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Re^2: Warning while using ternary operator

by simonz (Sexton)
on Dec 16, 2013 at 11:10 UTC ( #1067311=note: print w/ replies, xml ) Need Help??


in reply to Re: Warning while using ternary operator
in thread Warning while using ternary operator

Yes , you are right, I want what you just mentioned.
But my question is where does $i ne 'one' is happening in my code ? $i is assgined to 'one' and not getting changed.


Comment on Re^2: Warning while using ternary operator
Re^3: Warning while using ternary operator
by BrowserUk (Pope) on Dec 16, 2013 at 11:14 UTC
    But my question is where does $i ne 'one' is happening in my code ? $i is assgined to 'one' and not getting changed.

    The point is that the compiler knows at compile-time that 'nothing' is in a void context; so it warns you.

    You can choose to ignore that warning; or you could even disable it; but it is surely better to simply correct the code.


    With the rise and rise of 'Social' network sites: 'Computers are making people easier to use everyday'
    Examine what is said, not who speaks -- Silence betokens consent -- Love the truth but pardon error.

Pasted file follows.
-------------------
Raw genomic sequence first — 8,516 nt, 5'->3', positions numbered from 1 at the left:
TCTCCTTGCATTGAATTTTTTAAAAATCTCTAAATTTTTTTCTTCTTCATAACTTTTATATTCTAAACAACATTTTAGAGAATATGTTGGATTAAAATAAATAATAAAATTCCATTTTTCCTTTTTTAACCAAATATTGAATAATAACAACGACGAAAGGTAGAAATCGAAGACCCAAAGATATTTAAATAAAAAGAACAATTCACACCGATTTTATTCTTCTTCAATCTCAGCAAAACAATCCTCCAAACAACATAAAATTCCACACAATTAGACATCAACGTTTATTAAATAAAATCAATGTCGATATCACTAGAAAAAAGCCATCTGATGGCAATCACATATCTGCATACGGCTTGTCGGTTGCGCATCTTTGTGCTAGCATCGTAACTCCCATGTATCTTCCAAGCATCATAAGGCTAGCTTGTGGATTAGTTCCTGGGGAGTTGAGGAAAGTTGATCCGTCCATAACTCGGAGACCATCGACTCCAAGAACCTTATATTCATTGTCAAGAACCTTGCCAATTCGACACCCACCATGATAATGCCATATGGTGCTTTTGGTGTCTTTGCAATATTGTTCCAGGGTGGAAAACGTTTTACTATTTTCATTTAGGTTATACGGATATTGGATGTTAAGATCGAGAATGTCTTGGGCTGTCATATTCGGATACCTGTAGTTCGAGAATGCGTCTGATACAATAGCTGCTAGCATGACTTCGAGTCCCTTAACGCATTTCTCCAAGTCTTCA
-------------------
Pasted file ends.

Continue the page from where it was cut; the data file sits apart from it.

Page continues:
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Re^3: Warning while using ternary operator
by Athanasius (Abbot) on Dec 16, 2013 at 12:49 UTC
    where does $i ne 'one' is happening in my code ?

    It isn’t! To see this, print out the values of $hash->{name} and $i:

    #! perl use strict; use warnings; my $hash = {}; my $i = 'one'; print "\nOriginal code:\n\n"; ($i eq 'one') ? $hash->{'name'} = "hello"."world" : 'nothing'; printf "name: %s, i: %s\n", $hash->{name}, $i; print "\nBrowserUk's fix:\n\n"; $hash->{name} = ($i eq 'one') ? "hello" . "world" : 'nothing'; printf "name: %s, i: %s\n", $hash->{name}, $i;

    Output:

    22:46 >perl 801_SoPW.pl Useless use of a constant ("nothing") in void context at 801_SoPW.pl l +ine 21. Original code: name: helloworld, i: one BrowserUk's fix: name: helloworld, i: one 22:46 >

    As you can see, the warning is printed before the script runs, because it’s a compile-time warning, as BrowserUk says. But in both cases, the result of the assignment is that $hash->{name} contains helloworld, showing that $i eq 'one' is true. What makes you think that $i becomes not equal to 'one'?

    For the ternary operator, see perlop#Conditional-Operator.

    Hope that helps,

    Athanasius <°(((><contra mundum Iustus alius egestas vitae, eros Piratica,

Re^3: Warning while using ternary operator
by Bloodnok (Vicar) on Dec 16, 2013 at 14:45 UTC
    It sounds almost like you expect c<$i> to be updated - which won't happen; Are you are confusing a test with an assignment - the eq operator tests for string equality between the LHS and RHS, it is most definitely not an assignment operator.

    A user level that continues to overstate my experience :-))

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